20. 20. 18 SCANIA’S–STRATEGY Market TRUCKS The right solution for each transport task To ensure good customer profitability, Scania must deliver a truck that is optimised for each transport task. Scania also supports the customer’s business by providing various services and thereby contributing to sustainable profitability. Scania’s customers work in long-distance haulage and Euro 6 is the name of the new European Union emission distribution; transport services in the forest product, standard that goes into effect on 31 December 2013. construction, commodity and mining industries; and One challenge has been to meet stringent emission public services. Each customer is unique and requires requirements without increasing fuel consumption. individual solutions. Scania’s de facto success with the Euro 6 engines has been demonstrated, among other ways, in tests Low fuel consumption a priority in road documented by the truck trade press. Fuel consumption transport in Scania’s Euro 6 engines has been unchanged com- Fuel accounts for a large part of the customer’s road pared to Euro 5 engines, while performance has been transport costs. Recruiting and retaining skilled drivers comparable or better. is vital in enabling transport companies to influence fuel Starting in 2011, Scania has sold vehicles with Euro 6 consumption and thus their profitability. engines to customers that prioritise the environment. Recurrent driver training is important for reducing This gives customers the opportunity to plan invest- fuel consumption and unplanned repairs and also for ments and also take advantage of any incentives offered improving road safety. by public authorities to haulage firms that choose to Scania continually develops its driver support change over to Euro 6 performance at an early stage. systems and during 2011 unveiled a new cruise control s ­ ystem – Scania Active Prediction – which adapts Major investment in construction vehicles v ­ ehicle speed to save as much fuel as possible, using Cargo capacity, robustness and mobility are important GPS and topographical data. parameters for trucks in the construction and min- ing sectors. Demanding conditions and the need for New fuel-efficient Euro 6 engines continual vehicle uptime require swift access to service Scania has always been at the leading edge as regards and repairs. low fuel consumption. O per a t i o n s S c a n i a 2 0 1 1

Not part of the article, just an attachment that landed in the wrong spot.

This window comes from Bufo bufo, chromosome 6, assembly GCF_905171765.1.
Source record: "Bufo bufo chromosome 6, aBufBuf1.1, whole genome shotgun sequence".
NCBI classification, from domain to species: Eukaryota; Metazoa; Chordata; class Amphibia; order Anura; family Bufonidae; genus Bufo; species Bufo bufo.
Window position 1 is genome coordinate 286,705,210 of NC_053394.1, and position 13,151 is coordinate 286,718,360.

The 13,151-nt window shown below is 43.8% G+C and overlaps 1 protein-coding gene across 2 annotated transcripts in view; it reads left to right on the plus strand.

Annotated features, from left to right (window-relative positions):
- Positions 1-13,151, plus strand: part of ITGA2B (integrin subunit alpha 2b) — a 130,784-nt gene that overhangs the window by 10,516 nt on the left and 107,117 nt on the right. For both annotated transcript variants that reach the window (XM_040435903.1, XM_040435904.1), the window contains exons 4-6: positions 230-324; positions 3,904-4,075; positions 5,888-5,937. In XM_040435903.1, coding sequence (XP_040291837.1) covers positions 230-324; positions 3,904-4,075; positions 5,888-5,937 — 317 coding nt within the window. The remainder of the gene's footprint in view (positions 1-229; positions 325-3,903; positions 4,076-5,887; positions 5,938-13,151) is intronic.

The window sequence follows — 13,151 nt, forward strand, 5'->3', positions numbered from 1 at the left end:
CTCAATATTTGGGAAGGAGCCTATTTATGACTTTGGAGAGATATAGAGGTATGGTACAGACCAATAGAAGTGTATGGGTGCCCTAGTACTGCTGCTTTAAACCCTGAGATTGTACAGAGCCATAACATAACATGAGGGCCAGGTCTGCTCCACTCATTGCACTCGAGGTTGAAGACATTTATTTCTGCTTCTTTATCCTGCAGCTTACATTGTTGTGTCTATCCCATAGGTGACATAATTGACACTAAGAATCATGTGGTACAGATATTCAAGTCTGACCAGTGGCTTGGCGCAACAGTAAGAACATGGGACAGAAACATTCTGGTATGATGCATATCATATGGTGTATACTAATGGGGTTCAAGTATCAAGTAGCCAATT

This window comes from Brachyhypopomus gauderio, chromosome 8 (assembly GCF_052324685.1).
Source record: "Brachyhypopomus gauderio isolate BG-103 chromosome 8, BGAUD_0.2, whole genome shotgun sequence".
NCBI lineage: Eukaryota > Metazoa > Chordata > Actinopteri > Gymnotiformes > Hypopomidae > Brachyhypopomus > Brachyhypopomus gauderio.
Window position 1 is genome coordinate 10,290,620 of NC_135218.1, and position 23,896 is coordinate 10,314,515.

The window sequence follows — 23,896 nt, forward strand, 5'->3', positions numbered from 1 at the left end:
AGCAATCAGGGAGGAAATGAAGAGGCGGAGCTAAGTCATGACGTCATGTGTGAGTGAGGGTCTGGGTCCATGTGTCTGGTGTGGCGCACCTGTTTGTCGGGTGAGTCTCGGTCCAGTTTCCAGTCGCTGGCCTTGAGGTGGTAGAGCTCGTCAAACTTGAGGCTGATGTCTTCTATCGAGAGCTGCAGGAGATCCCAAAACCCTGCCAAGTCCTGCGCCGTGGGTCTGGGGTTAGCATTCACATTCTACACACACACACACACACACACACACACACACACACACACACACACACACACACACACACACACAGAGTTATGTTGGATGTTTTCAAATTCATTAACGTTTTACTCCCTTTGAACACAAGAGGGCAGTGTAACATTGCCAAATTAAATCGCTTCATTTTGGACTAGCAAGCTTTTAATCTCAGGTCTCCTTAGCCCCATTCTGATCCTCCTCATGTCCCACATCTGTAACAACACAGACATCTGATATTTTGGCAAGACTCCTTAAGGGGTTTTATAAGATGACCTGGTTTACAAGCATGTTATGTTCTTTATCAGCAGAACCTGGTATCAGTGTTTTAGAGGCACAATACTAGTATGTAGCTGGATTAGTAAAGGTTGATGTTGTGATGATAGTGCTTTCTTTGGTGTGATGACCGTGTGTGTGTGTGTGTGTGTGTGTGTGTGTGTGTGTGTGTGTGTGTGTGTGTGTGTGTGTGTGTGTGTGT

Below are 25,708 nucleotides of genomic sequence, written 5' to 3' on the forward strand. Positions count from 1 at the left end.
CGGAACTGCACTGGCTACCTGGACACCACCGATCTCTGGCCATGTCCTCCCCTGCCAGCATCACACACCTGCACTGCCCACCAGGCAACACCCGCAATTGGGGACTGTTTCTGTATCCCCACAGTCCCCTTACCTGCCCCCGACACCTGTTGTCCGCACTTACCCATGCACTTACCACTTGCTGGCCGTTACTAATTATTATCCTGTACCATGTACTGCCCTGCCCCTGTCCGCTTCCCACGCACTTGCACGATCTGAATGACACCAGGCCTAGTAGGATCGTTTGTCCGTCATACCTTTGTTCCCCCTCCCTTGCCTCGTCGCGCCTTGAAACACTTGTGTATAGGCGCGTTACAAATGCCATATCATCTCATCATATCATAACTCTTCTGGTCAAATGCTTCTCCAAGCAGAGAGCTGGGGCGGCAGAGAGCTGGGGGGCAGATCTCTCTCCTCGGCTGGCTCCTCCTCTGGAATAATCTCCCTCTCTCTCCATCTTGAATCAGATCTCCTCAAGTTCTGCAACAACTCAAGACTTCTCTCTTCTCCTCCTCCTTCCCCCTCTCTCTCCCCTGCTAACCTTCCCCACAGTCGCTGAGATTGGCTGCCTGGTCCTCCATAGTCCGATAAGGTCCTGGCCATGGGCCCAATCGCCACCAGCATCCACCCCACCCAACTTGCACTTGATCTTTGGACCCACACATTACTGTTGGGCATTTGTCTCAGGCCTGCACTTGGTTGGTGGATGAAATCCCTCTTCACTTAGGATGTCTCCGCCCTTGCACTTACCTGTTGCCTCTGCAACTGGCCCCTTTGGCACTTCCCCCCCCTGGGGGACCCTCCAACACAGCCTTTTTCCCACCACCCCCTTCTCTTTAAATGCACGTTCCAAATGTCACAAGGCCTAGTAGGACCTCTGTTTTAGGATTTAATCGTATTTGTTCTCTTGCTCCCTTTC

21. 21. SCANIA’S STRATEGY 19Scania is strenghtening its position in the mining indus- Used vehicles a core businesstry. The new Off-road truck series is intended for very For Scania, used trucks are a strategic part of thedemanding operating conditions, for example in mines. business, both because of actual vehicle sales andScania trucks are a flexible alternative to traditional the opportunity to provide continued service at Scaniaheavier dumpers in mines – mainly due to their lower workshops.investment, fuel and maintenance costs. A used Scania truck is a premium product, and its By having mobile or stationary workshops, Scania condition is important for the Scania brand. Scaniacan perform service and repairs at the customer site thus manages used vehicles in a systematic way: fromin order to maximise uptime. trade-in, reconditioning and technical upgrading, for example, with regard to environmental performanceKeener competitiveness in distribution – which is made easier by the Scania modularLow fuel consumption, good manoeuvrability and envi- s ­ ystem – to warranties for the new owner. In this way,ronmental performance are important factors in vehicles the ­ ustomer can feel secure when investing in a cfor transport tasks in cities and towns. Scania also used Scania vehicle.strives to minimise the noise level from its vehicles, sincethis is important to customers that provide services in Short-term rental business is growingthe distribution segment. To increase the customer’s flexibility, for example by There is increasing interest in alternative fuels for providing greater capacity during peak working periods,urban traffic, and Scania offers engines that run on all Scania engages in short-term truck rentals. Rentalthe alternative fuels available today. o ­ perations are now being established in additional markets and include tractor units for use with trailersStrong position in special-purpose vehicles as well as trucks with bodywork.Scania has a strong position as a supplier of productsfor public services such as rescue, fire-fighting, cleaningand waste management. There is an ever-increasingneed for vehicles that are exactly specified for their task.Reliability and robustness are also of great importancehere. In this segment, too, the demand for vehicles thatrun on renewable fuels is increasing significantly. O per a t i o n s S c a n i a 2 0 1 1